It’s Not All About Food Choices

What matters more — The calories you consume, or the specific foods you eat?

Hopefully it’s clear by now, that it is not just your food selection that determines whether your diet is healthy or not.

Obviously using some common sense, we can recognize that some foods may be better for health and performance than others.

Food “quality” is important, but quantity is much more important.

Let’s compare two people.

One person consumes a wide variety of wholesome, nutritious foods while including some, typical “junk” foods, within his/her macronutrient goals – they will lose weight as long as they maintain a caloric deficit throughout the week.

The other person eats “cleaner” foods, but eats too many calories throughout the week – but they will still gain weight, despite what looks like a “healthier” diet on the surface.

The truth is — it’s really not necessary to cut out any specific foods when trying to lose fat.

Because fat loss is not dependent on how healthy or clean you eat.

What’s much more important is the overall number of calories and macronutrients that you consume at the end of the day.

Also Read: A Beginners Guide To Flexible Dieting

Shifting Your Focus

A lot of nutrition really comes down to a numbers game.

If you have a definitive goal – whether that is to bulk up and add muscle or lean down and lose body fat – you need to be tracking and managing your food intake and net energy balance with at least reasonable level of accuracy throughout the week if you want to see real, consistent, and predictable results.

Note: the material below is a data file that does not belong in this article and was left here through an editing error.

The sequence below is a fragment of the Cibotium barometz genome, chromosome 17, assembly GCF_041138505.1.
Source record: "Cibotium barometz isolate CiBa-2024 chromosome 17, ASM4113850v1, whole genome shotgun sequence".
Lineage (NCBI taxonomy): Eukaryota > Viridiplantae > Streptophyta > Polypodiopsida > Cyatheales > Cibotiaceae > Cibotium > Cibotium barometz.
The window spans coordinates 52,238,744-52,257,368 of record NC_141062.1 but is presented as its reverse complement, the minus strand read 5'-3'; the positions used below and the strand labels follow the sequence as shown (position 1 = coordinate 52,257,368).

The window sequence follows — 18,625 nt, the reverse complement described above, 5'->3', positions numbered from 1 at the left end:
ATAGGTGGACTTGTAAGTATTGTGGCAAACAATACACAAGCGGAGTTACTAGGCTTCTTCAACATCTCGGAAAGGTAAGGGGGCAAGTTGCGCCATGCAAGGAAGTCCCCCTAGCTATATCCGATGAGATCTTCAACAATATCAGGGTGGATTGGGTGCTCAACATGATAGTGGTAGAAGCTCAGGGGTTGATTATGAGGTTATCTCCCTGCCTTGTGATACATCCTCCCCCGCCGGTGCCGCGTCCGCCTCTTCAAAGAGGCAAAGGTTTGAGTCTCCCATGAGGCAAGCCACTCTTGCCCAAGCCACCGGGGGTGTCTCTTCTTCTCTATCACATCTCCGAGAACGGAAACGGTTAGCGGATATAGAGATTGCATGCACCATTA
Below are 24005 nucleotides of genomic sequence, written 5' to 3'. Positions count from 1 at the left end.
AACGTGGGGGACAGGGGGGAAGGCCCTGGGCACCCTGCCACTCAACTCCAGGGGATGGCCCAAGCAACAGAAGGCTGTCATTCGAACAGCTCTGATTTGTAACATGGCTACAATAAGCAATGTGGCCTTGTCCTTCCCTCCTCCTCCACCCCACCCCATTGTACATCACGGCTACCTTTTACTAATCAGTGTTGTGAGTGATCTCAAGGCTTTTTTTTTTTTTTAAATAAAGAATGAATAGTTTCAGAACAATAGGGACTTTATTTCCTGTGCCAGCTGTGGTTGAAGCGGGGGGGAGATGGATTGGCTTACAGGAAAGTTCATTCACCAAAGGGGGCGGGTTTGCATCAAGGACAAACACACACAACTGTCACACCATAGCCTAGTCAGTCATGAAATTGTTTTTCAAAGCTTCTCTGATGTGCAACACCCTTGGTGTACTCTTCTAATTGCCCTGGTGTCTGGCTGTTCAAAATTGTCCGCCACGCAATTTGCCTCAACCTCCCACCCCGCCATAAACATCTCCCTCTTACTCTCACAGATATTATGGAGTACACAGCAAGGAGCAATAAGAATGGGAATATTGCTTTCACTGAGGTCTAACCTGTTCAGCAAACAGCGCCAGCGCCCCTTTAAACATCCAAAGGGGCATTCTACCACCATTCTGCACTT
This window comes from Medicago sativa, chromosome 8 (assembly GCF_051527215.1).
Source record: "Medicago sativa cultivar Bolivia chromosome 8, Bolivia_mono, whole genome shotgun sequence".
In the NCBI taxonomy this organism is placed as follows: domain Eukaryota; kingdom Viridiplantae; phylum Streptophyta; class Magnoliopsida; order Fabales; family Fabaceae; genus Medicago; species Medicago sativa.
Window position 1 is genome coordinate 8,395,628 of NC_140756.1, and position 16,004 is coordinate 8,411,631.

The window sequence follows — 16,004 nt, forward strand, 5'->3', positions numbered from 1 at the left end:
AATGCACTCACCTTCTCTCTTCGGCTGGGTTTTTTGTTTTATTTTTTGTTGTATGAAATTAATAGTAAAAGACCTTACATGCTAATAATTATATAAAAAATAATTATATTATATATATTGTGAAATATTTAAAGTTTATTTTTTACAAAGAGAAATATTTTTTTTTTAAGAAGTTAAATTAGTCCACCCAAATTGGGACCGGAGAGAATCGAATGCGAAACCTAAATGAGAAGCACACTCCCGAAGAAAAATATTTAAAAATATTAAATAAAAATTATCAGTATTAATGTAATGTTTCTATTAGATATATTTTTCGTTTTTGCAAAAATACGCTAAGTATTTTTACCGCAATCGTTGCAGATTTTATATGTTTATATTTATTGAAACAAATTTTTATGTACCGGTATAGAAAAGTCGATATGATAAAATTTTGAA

If your goal is to build muscle, you’ll need to consume a slight surplus of calories (more than you burn each day).

Also Read: How Many Calories Per Day To Build Muscle

If your goal is to lose body fat, then you’ll need to create a caloric deficit by burning more calories than you consume each day.

Also Read: How To Set Up A Diet For Fat Loss (A Comprehensive Guide)

It’s really as simple as that.

Sure there are other smaller details that go into planning a nutritional plan for optimal results:

  • Specific macronutrient combinations
  • Meal frequency/timing that makes adherence easier
  • Food sources that make up the bulk of your intake which you actually enjoy eating

The thing is though… none of those things matter if your energy balance is out of whack.

This comes back to the 80/20 rule, which applies to many things in life.

 

Is Tracking Food Intake Really Necessary?

Depending on how serious you are about attaining your goals, you may not be prepared to go all-in and track everything down to the last detail.

And that’s fine. It’s probably not necessary for a lot of people.

If you’re just looking to get in better shape, you can probably get away with simply sticking to what you consider healthy, high quality foods the majority of the time and eating a bit less.

Most traditional “healthy foods” are not as calorically dense, so sticking to these kind of foods means you won’t take in as many calories at the end of the day – making it easier to maintain a caloric deficit. It has nothing to do with the healthy foods containing any special, powerful fat burning properties, but simply the fact that you’ll likely take in less overall calories without having to track anything.

Concept.

However, if you’re not happy with the results you’re currently getting and really serious about taking control of your body, then it’s time to start tracking your intake with a reasonable level of accuracy.

Proper nutrition tracking is not as difficult as it is often believed to be and I’ve covered that in a comprehensive guide previously:

==> How To Count Macronutrients (A Comprehensive Guide)

Wrapping Up

Don’t get me wrong — I’m not advocating that you should just eat junk food. Your diet is still going to be composed of what are considered healthy foods.

But if you completely ignore energy balance, and simply wing your diet and eat what you deem to be “clean” or “healthy”, then don’t expect to see significant progress in terms of muscle growth or fat loss.